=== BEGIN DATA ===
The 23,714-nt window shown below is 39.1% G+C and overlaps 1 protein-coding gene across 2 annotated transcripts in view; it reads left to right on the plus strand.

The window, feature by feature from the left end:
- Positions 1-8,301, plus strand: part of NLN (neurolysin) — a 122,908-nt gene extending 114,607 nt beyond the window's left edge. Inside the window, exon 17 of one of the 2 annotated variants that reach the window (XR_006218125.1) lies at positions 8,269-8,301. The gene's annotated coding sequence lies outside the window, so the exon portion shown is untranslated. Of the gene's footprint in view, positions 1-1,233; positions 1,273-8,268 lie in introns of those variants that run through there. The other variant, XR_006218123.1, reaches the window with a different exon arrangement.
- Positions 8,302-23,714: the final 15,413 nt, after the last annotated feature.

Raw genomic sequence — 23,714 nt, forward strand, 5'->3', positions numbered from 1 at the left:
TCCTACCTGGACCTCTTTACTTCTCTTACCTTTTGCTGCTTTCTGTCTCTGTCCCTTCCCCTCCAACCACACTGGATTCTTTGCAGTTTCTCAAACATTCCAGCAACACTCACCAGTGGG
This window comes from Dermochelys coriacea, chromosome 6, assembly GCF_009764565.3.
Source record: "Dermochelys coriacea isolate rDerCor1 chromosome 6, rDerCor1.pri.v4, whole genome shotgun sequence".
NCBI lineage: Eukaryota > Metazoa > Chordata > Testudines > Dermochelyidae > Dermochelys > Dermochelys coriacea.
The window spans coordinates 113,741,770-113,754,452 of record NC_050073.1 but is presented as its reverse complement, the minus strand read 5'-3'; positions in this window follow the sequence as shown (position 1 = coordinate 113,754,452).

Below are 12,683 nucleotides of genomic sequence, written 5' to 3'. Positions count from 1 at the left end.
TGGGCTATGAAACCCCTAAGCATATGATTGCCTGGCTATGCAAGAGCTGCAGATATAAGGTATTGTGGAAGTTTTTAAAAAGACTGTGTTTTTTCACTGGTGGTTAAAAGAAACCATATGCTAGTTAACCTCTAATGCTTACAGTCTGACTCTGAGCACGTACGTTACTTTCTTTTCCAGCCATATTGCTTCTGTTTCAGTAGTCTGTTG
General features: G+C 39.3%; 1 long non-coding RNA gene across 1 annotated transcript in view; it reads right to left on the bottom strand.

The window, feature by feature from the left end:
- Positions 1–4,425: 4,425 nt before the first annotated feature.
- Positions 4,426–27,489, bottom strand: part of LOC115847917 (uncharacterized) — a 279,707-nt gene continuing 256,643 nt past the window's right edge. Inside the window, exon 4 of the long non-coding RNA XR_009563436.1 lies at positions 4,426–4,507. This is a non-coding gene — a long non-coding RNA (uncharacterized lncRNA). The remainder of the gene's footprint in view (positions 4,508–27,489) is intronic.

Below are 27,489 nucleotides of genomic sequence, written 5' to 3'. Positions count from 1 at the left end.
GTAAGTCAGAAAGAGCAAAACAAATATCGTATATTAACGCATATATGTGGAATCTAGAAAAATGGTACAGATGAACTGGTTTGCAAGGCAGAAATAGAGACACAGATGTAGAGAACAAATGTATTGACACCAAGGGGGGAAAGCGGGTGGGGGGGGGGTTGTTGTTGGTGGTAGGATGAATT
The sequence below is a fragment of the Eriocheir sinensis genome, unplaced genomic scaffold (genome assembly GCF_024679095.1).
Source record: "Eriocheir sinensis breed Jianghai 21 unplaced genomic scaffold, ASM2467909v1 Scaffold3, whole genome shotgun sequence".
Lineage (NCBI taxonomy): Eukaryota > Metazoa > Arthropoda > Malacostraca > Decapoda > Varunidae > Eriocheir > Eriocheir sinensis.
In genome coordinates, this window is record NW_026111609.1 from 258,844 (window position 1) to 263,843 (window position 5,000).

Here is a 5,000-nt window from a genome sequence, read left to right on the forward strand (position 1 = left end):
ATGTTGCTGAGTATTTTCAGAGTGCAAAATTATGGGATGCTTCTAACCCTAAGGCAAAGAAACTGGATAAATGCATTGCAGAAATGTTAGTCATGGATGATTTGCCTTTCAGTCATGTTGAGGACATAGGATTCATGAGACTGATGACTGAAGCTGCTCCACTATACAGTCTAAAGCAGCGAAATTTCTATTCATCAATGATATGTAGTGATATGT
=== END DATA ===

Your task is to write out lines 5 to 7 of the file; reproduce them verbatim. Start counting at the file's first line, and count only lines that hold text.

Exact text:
Raw genomic sequence — 23,714 nt, forward strand, 5'->3', positions numbered from 1 at the left:
TCCTACCTGGACCTCTTTACTTCTCTTACCTTTTGCTGCTTTCTGTCTCTGTCCCTTCCCCTCCAACCACACTGGATTCTTTGCAGTTTCTCAAACATTCCAGCAACACTCACCAGTGGG
This window comes from Dermochelys coriacea, chromosome 6, assembly GCF_009764565.3.